COMPARATIVE STUDY OF THE EFFECTS OF AQUEOUS EXTRACTS OF MORINGA OLEIFERA AND VERNONIA AMYGDALINA LEAVES ON SOME BIOCHEMICAL INDICES IN ALBINO

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ABSTRACT

A comparative study of the effects of aqueous extract of Moringa oleifera and Vernonia amygdalina on selected biochemical indices of prostate pathologies of male albino rats was investigated using thirty two adult male albino rats of average weight of 152g. Rats were randomly assigned into four groups of eight rats each with different recognizable codes. Group one served as the control and each rat in this group received orally 2ml of distill water daily. Groups two and three received oral administrations of 2ml aqueous extract containing 5g of M. oleifera, V. amygdalina respectively daily. Group four received 4ml containing 2.5g of M. oleifera with 2.5g of V. amygdalina per body weight orally daily. Administration of the extract was done for 28 days. The rats were fed on growers match and tap water ad libitum throughout the experiment. The animals were housed in standard animal cages in the animal house of the Department of Biochemistry, Kogi State University, Anyigba under 12 hour light/ dark cycle for 29 days. Changes in weight were noted at the end of every week for the four weeks. The animals were starved over-night and blood drawn from cut at the tip of the tails was used for fasting blood glucose test. All the animals were killed on the 29th day by jugular puncture; part of their blood was collected into plain bottle and spun to obtain serum, and part into EDTA bottle for biochemical analyses. A non significant weight increase was observed till the third week of administration of the extract followed by a decrease in weight in the fourth week. The group administered a combination of the extracts of M. oleifera with V. amygdalina showed a significant decrease (P<0.05) when compared to the control. A significant reduction (p<0.01) in the fasting blood glucose (FBS) was recorded in the group administered M. oleifera alone and the combination of M. oleifera with V. amygdalina when compared to the control value. An increase in the Packed Cell Volume was recorded in all the groups but were not significant (P>0.05). A significant increase in the total protein was recorded for the group administered V. amygdalina and the combination of M. oleifera with V. amygdalina. A significant increase (p<0.05) and (p<0.01) in the serum globulin concentration was observed in the group administered only V. amygdalina and the group administered the combination respectively. M. oleifera increased serum albumin compared to the V. amygdalina and the combination, but decreased the serum bilirubin concentration relative to V. amygdalina and the combination. A significant increase (p<0.001) and (p<0.05) in the urea level was observed in the group administered the combination of M. oleifera and V. amygdalina and the group administered only M. oleifera respectively when compared to the control value. For serum electrolyte, there was an equivalent increase in serum potassium ion in all the groups but not significant (P>0.05) when compared to the control value. Both plant leaf extracts reduced the serum chloride ion but the combination did it better. M. oleifera recorded a significant reduction in serum sodium ion compared to V. amygdalina and the combination but their differences was not significant (P>0.05). For serum lipid profile, V. amygdalina has a significant reduction (p<0.05) potential over M. oleifera for total cholesterol. V. amygdalina and the combination increased HDL compared to M. oleifera but not significant (P>0.05). LDL decreased significantly (P<0.05) in the combined extract relative to the single. Significant decreases (p<0.001) in Prostatic Acid Phosphatase (PAP) and Total Acid Phosphatase (TAP) activities were recorded in the entire intervention group when compared to the control value. However, the two plants showed a reduction potential in metabolic factors associated with prostate disorders and their markers, PAP and TAP.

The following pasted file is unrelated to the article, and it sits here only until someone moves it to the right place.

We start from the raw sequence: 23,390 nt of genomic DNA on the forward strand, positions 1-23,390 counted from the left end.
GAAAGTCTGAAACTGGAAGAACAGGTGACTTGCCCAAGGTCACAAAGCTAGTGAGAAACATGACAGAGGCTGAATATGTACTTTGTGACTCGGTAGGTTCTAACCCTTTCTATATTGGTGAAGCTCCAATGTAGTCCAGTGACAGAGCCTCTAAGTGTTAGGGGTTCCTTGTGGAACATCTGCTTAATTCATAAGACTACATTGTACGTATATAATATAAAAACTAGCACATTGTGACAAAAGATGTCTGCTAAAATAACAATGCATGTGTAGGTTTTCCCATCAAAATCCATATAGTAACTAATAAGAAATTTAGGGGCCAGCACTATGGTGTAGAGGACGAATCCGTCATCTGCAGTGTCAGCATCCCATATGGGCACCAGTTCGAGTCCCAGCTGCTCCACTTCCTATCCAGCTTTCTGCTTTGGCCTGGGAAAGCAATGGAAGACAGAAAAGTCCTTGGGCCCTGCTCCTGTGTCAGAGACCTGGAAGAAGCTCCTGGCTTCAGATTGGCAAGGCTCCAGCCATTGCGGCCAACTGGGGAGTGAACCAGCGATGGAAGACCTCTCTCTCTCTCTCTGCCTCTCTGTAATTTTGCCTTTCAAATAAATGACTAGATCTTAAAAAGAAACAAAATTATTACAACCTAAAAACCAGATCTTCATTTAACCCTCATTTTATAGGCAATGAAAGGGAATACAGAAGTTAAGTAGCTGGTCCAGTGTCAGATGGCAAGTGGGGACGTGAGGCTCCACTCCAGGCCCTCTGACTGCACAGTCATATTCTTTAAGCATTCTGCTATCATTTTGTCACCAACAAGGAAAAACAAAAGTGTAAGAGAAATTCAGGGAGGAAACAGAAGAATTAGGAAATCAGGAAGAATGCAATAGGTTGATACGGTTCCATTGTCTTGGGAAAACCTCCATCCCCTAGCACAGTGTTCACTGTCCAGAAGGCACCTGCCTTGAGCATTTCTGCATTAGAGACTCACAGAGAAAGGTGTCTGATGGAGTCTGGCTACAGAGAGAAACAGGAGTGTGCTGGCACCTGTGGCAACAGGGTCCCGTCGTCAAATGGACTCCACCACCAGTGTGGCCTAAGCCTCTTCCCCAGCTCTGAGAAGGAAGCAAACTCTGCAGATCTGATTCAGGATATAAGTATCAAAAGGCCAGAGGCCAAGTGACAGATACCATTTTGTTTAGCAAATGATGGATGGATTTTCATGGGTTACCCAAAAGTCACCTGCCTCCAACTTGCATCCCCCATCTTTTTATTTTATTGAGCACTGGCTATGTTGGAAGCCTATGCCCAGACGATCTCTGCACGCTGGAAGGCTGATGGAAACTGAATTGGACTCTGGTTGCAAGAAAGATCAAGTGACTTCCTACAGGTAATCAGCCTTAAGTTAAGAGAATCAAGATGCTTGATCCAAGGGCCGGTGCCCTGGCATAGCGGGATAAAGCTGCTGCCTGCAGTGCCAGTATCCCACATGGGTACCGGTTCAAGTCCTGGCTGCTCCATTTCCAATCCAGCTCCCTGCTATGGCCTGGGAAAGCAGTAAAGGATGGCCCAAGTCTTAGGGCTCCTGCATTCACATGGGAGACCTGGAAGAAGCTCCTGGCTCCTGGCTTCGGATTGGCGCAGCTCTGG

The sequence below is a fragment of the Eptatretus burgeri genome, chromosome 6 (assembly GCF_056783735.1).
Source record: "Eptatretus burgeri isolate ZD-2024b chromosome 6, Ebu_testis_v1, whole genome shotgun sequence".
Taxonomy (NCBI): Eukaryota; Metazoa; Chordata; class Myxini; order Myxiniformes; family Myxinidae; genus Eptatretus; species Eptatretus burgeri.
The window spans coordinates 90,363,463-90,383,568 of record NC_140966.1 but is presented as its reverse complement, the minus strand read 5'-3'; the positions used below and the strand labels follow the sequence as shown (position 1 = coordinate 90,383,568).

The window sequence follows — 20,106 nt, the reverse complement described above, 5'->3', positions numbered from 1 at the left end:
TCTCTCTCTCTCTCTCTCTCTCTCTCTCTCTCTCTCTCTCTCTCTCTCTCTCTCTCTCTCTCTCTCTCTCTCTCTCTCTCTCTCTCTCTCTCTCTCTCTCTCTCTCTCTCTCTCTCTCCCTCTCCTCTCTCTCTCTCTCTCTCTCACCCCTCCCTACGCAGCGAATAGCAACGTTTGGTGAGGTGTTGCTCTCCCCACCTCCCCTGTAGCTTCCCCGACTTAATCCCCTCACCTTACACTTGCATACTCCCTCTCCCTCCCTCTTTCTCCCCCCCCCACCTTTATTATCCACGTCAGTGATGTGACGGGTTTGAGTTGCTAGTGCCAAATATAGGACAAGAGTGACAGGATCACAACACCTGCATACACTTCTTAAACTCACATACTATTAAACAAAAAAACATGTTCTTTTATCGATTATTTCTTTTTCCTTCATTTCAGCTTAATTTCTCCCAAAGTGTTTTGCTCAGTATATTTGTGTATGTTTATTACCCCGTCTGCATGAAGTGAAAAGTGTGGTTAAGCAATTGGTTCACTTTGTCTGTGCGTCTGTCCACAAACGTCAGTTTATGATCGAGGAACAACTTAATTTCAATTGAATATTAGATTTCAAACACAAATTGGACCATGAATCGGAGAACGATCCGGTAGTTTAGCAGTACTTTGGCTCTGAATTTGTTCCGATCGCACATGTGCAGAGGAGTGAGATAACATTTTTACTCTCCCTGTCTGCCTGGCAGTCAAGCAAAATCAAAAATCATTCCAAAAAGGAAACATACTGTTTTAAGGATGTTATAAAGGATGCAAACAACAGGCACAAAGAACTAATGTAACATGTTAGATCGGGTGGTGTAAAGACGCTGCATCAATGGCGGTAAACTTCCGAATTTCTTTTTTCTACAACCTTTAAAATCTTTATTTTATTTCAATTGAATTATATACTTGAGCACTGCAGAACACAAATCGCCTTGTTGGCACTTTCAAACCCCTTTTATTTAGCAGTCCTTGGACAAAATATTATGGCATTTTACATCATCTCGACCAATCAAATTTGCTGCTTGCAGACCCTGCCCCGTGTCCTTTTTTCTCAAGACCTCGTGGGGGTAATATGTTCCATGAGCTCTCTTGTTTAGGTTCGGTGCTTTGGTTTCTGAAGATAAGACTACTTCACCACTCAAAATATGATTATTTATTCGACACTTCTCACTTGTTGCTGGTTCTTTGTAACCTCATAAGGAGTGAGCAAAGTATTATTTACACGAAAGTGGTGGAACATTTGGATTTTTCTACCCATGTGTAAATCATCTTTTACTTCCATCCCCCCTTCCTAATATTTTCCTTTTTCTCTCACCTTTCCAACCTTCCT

TABLE OF CONTENTS

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Title Page        ..          ..        ..          ..          ..          ..          ..          ..          i

Certification    ..          .          ..          ..          ..          ..          ..          ..          ii

Dedication      ..          ..           ..          ..          ..          ..          ..          ..          iii

Acknowledgements    ..                ..          ..          ..          ..          ..          ..          iv

Abstract          ..           ..          ..          ..          ..          ..          ..          ..          v

Table of Contents       .       ..          ..          ..          ..          ..          ..          ..          vi

List of Figures ..                    ..          ..          ..          ..          ..          ..          ..          x

List of Tables  ..           ..          ..          ..          ..          ..          ..          ..          xi

CHAPTER ONE: INTRODUCTION

1.1       Prostate          …        …        …        …        …        …        …        1

1.1.1    Prostate pathologies    …          …        …        …        …        …        …        1

1.1.1.1 Benign Prostate Hyperplasia (BPH)   …       …        …        …        …        1